Hollow Kingdom – Crow And Tell

51yagnhv-1l._sx329_bo1204203200_Kira Jane Buxton’s Hollow Kingdom, for better or worse, is one of the most unique books I’ve read in recent memory. Buxton treads new ground within the zombie genre, exploring the apocalypse through new eyes. Buxton veers so sharply off the beaten path that Hollow Kingdom feels like something entirely new. Whether readers find the playful departure from typical zombie fare refreshing or off-putting, though, will likely boil down to personal taste and maturity. This is not a genre-defying, revolutionary work of literature, but that doesn’t mean it can’t be a fun diversion for some.

Hollow Kingdom follows protagonist Shit Turd (S.T. for short, and no, I am not joking), a Seattle-dwelling domesticated crow. S.T.’s owner, Big Jim, succumbs to the zombifying disease that has already spread to most of his known world. Following a few hilarious attempts to heal Big Jim (including delivering a cocktail of Walgreens-brand over-the-counter medications to the decaying human), S.T. takes Dennis, his basset-hound companion, on a journey to find the cure. This is where the novel veers wildly off the usual zombie-apocalypse path and represents the turning point where I expect readers will choose either to skip this story or see it through. S.T. and Dennis realize the infection is incredibly widespread and has left thousands of Seattle’s domestic pets trapped in their homes. They take it upon themselves to unite two worlds–the domestic and wild animals–to free those trapped in their homes and ostensibly find a way to cure their human compatriots

Following in the footsteps of its whimsical premise, Hollow Kingdom boasts idiosyncratic prose. It is littered with strong cussing and references to brand name products (S.T. considers Cheetos a delicacy). The jokes and irreverent language take a scattershot approach: volume over accuracy. Many of the quickfire puns or references land with chuckle-worthy gusto and others breeze by forgettably. On the whole, I enjoyed the less serious tone. There’s something enticing about a swearing crow with human-like behaviors; it led me to swiftly devour the book despite a few other misgivings.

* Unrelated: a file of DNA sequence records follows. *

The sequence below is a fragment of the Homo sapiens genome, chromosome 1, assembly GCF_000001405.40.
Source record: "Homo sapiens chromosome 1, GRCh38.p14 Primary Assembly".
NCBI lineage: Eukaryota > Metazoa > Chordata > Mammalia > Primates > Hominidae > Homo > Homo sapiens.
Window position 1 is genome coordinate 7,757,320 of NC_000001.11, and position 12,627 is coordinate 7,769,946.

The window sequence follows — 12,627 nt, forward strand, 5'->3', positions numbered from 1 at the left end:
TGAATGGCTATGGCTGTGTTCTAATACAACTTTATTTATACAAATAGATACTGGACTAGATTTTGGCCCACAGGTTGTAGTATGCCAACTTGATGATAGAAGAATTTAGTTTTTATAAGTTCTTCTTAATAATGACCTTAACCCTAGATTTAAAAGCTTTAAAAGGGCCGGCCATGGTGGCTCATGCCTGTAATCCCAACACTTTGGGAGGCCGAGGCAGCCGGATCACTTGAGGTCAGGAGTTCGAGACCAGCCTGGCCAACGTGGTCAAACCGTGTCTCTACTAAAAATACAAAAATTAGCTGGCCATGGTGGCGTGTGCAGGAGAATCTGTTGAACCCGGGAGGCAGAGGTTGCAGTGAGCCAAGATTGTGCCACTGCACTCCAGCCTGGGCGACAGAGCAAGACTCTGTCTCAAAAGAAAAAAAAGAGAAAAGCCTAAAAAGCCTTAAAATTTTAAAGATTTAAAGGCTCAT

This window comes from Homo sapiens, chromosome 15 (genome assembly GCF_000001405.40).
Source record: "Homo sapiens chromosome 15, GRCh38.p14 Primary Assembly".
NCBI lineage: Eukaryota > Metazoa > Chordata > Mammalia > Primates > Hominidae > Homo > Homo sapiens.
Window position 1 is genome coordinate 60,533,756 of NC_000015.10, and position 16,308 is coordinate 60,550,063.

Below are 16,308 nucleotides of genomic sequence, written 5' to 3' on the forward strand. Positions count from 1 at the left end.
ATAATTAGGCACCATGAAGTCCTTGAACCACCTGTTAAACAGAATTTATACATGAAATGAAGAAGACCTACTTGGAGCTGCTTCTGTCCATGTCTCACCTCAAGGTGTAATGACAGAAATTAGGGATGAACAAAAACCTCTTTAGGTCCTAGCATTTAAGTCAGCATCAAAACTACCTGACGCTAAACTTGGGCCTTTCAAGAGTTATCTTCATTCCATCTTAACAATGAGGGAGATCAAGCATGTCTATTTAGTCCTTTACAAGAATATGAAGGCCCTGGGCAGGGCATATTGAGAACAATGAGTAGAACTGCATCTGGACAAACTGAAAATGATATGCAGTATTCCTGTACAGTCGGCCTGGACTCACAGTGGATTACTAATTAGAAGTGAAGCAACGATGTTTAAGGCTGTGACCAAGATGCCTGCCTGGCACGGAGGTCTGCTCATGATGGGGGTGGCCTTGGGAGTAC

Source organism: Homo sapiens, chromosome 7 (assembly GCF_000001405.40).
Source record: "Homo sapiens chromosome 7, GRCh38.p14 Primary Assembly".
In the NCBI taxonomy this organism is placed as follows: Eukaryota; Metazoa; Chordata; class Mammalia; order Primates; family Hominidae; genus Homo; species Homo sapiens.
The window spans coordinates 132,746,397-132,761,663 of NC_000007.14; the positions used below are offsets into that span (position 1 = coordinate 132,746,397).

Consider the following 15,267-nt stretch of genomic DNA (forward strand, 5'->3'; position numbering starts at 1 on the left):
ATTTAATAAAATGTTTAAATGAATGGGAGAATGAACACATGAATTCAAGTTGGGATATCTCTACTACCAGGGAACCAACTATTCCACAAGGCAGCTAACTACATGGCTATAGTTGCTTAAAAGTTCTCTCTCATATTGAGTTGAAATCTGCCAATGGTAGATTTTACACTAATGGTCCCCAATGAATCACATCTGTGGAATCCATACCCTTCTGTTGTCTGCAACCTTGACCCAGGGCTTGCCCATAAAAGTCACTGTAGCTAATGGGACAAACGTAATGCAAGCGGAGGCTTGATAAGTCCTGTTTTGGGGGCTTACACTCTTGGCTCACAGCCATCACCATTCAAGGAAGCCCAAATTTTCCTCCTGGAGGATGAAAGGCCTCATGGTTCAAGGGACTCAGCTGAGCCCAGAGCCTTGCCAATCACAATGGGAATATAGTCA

This brings me to the story. The recap above only covers the first few chapters and overlooks some of the more spoilery aspects of the novel, but there are tons of fun set pieces in this 320-page read that I never expected. Some of it’s great, like a diversion to the aquarium during which S.T. talks to an octopus; Aura, the bird equivalent of the internet; and S.T.’s interactions with wild animals to whom he only feels tangentially connected. Other elements fell short, though I suspect those faults boiled down mostly to personal taste. The zombies are underexplored and under described, and I get it–it’s not a book about the zombies or even the humans who became the zombies. But this caveat opens up some story holes that left me saying “Huh?” more than once. The cause of the zombification, and the later stages of it, are both underdeveloped. It’s not an outright knock on the book, though. I’ve already said it, but it’s worth reinforcing that these problems may cause no issue with other readers. I just wanted a more traditional zombie story within the fun and carefree packaging of Buxton’s prose.